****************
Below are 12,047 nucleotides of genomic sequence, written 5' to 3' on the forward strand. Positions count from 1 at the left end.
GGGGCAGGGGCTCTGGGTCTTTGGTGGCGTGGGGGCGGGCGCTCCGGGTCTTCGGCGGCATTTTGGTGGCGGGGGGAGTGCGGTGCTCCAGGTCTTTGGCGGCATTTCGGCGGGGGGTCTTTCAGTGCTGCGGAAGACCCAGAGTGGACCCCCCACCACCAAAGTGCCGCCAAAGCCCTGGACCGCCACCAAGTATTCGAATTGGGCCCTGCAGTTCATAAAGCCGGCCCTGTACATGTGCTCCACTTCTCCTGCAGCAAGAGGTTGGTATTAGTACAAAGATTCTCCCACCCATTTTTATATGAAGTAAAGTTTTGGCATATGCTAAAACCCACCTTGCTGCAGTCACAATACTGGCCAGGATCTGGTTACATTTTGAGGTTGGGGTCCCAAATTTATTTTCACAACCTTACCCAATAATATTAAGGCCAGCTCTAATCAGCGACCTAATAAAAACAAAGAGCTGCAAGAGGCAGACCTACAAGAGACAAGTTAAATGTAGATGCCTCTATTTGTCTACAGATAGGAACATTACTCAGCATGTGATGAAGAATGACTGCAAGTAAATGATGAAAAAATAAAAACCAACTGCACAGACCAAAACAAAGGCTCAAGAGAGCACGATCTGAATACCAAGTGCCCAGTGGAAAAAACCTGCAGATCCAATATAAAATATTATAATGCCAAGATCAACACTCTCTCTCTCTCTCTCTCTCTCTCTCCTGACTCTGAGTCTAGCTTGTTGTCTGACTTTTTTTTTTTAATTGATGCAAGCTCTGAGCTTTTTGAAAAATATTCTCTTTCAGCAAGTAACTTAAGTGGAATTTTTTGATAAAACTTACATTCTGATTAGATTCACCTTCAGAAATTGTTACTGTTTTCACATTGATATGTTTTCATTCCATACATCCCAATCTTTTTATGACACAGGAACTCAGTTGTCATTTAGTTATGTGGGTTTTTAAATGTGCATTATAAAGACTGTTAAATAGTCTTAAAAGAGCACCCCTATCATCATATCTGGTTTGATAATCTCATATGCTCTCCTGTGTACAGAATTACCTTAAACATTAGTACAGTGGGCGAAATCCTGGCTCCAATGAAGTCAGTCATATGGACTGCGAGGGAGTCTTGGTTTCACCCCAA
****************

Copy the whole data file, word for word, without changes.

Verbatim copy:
Below are 12,047 nucleotides of genomic sequence, written 5' to 3' on the forward strand. Positions count from 1 at the left end.
GGGGCAGGGGCTCTGGGTCTTTGGTGGCGTGGGGGCGGGCGCTCCGGGTCTTCGGCGGCATTTTGGTGGCGGGGGGAGTGCGGTGCTCCAGGTCTTTGGCGGCATTTCGGCGGGGGGTCTTTCAGTGCTGCGGAAGACCCAGAGTGGACCCCCCACCACCAAAGTGCCGCCAAAGCCCTGGACCGCCACCAAGTATTCGAATTGGGCCCTGCAGTTCATAAAGCCGGCCCTGTACATGTGCTCCACTTCTCCTGCAGCAAGAGGTTGGTATTAGTACAAAGATTCTCCCACCCATTTTTATATGAAGTAAAGTTTTGGCATATGCTAAAACCCACCTTGCTGCAGTCACAATACTGGCCAGGATCTGGTTACATTTTGAGGTTGGGGTCCCAAATTTATTTTCACAACCTTACCCAATAATATTAAGGCCAGCTCTAATCAGCGACCTAATAAAAACAAAGAGCTGCAAGAGGCAGACCTACAAGAGACAAGTTAAATGTAGATGCCTCTATTTGTCTACAGATAGGAACATTACTCAGCATGTGATGAAGAATGACTGCAAGTAAATGATGAAAAAATAAAAACCAACTGCACAGACCAAAACAAAGGCTCAAGAGAGCACGATCTGAATACCAAGTGCCCAGTGGAAAAAACCTGCAGATCCAATATAAAATATTATAATGCCAAGATCAACACTCTCTCTCTCTCTCTCTCTCTCTCTCCTGACTCTGAGTCTAGCTTGTTGTCTGACTTTTTTTTTTTAATTGATGCAAGCTCTGAGCTTTTTGAAAAATATTCTCTTTCAGCAAGTAACTTAAGTGGAATTTTTTGATAAAACTTACATTCTGATTAGATTCACCTTCAGAAATTGTTACTGTTTTCACATTGATATGTTTTCATTCCATACATCCCAATCTTTTTATGACACAGGAACTCAGTTGTCATTTAGTTATGTGGGTTTTTAAATGTGCATTATAAAGACTGTTAAATAGTCTTAAAAGAGCACCCCTATCATCATATCTGGTTTGATAATCTCATATGCTCTCCTGTGTACAGAATTACCTTAAACATTAGTACAGTGGGCGAAATCCTGGCTCCAATGAAGTCAGTCATATGGACTGCGAGGGAGTCTTGGTTTCACCCCAA